Lauren Willig's THE SUMMER COUNTRY is a sumptuous read, evoking M.M. Kaye's lush and sweeping tales of nineteenth century colonial life. Set in the island location of Barbados, Willig attains the ideal aim of the historical fiction genre: educating the reader about a little-known part of history while thoroughly engaging them in the stories of the characters. I read THE SUMMER COUNTRY slowly - doling out exquisite chapters one at a time - because there are too few books written today that harken ...more
Lauren Willig’s attention to historical detail really shines in ‘The Summer Country.’ Barbados seen through the eyes of Emily Dawson in 1854 unspools like the opening petals of the frangipani. Arriving as heiress to Peverills, one of the oldest plantations on the island, Emily delves into the mystery surrounding why her Grandfather Fenty left her an estate no-one was aware he owned. The Slavery Abolition Act of 1833 and its timeline of effect informs the narrative. Traveling with her cousin Adam ...more
May 15, 2019 rated it really liked it
I want to thank Haper Collins for this ARC. I do love Historical novels but did find this one a little slow in the beginning. Trying to go back and forth from the year 1812 to the year 1854 Barbados and keep the characters straight was a tad tricky. But to Lauren Willig's writing skills I did become totally engrossed in this wonderful story. I would definitely recommend this book. ...more
Aug 23, 2021 rated it really liked it
Emily Dawson inherits a run down sugar plantation from her grandfather.
No one knew that he owned it. Arriving in Barbados with her cousin Adam and his wife Laura, Emily must solve the mystery of the Peverill’s, the plantation that she inherited. Why did her grandfather leave it to her and why was it left in ruins?

This is a very well researched novel that is written in two time lines 1812 and 1854. There is an abundance of historical facts in this book.
1812 we learn of colonial live in Barbados,
I read a lot of historical fiction and noticed the genre seems to be WW2 heavy. I just finished The Summer Country and absolutely loved it. Yes, it’s historical fiction but a subject not widely known. Lauren Willig’s research shines through as she expertly blends fact with fiction. One of my favorite books is The Thorn Birds and The Summer Country has that same pull for me...sweeping family saga that I don’t want to put down and characters that stick with me long after I finish. The Summer Count ...more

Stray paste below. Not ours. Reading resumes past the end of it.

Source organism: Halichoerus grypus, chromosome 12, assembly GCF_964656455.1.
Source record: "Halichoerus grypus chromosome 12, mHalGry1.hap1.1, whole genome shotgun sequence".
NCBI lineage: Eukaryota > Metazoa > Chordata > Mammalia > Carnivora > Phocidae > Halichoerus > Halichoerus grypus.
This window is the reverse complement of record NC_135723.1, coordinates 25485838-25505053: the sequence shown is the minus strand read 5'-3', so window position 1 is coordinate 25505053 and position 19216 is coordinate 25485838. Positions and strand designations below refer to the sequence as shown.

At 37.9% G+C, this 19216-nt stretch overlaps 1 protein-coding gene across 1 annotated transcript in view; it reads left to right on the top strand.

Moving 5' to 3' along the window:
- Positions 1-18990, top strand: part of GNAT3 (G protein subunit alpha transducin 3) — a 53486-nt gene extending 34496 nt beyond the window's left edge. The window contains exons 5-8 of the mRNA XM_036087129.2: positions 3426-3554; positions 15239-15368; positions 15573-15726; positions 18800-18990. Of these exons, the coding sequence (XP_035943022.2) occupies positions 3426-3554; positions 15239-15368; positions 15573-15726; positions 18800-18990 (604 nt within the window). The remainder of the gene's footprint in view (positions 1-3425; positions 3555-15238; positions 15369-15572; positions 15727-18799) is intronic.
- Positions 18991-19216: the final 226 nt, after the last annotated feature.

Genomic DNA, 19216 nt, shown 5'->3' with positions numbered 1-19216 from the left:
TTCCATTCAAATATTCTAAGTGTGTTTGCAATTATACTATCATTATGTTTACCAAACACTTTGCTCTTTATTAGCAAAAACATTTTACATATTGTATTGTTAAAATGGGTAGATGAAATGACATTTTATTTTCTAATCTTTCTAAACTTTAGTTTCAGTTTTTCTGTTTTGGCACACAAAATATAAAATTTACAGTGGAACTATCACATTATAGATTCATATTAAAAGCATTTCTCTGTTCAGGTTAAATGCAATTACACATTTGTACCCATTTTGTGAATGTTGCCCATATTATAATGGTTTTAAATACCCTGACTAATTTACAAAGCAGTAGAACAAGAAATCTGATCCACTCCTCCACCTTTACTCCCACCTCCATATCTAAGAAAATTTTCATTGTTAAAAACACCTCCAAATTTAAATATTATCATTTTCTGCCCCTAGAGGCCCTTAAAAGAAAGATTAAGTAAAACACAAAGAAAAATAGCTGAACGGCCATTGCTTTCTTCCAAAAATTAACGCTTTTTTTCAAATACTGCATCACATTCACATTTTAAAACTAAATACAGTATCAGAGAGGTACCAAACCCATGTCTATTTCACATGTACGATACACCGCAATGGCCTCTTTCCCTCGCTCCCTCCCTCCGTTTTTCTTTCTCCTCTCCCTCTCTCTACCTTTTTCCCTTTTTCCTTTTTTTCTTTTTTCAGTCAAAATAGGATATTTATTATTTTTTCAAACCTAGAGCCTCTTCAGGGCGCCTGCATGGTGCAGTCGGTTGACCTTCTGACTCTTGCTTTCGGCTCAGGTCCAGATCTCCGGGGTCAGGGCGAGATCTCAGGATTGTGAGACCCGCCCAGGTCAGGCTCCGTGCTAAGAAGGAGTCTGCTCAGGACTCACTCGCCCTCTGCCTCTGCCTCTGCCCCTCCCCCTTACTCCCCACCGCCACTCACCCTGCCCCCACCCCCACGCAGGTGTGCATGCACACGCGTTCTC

Sep 05, 2019 rated it really liked it
The Summer Country by Lauren Willig was the first book that I had read by her that she wrote by herself. I had read two other books that she wrote with Beatrice Williams and Karen White. What a wonderful family multi-generational saga that took place in Barbados and alternated between the years 1812, when slavery and sugar plantations were prevalent to 1854. I knew little about the history of Barbados so I found it very enlightening and enjoyable to read. Lauren Willig was able to capture, throu ...more
Literary Redhead
Jun 16, 2019 rated it it was amazing
This is my first Willig, a gorgeous narrative set in exotic Barbados in 1812 and 1854. Emily Dawson inherits Peverills, a sugar plantation destroyed by an uprising of slaves. Owners of the adjacent plantation want desperately to own it. Why? As the multigenerational story unfolds, the truth reveals forbidden romance between owner and enslaved, terrible betrayal, a brave fight for freedom, and enough island Victorian atmosphere to absorb you for days. An eye-opening look at British slavery in the ...more
Jul 02, 2019 rated it it was amazing  ·  review of another edition
Instead of summarizing the story, I will be reviewing my likes/dislikes for the novel. The characters in the novel were three-dimensional and conceivable. As noted in the summary of this story, the chapters alternate between time-periods rather than characters/POV. I found both time-periods equally enthralling because of the enigma of characters and the lineage, thereof, involved. The love story, deceitful relationships, and family history is carefully crafted.

The focus of the slave(s) was on th
Jun 17, 2019 rated it liked it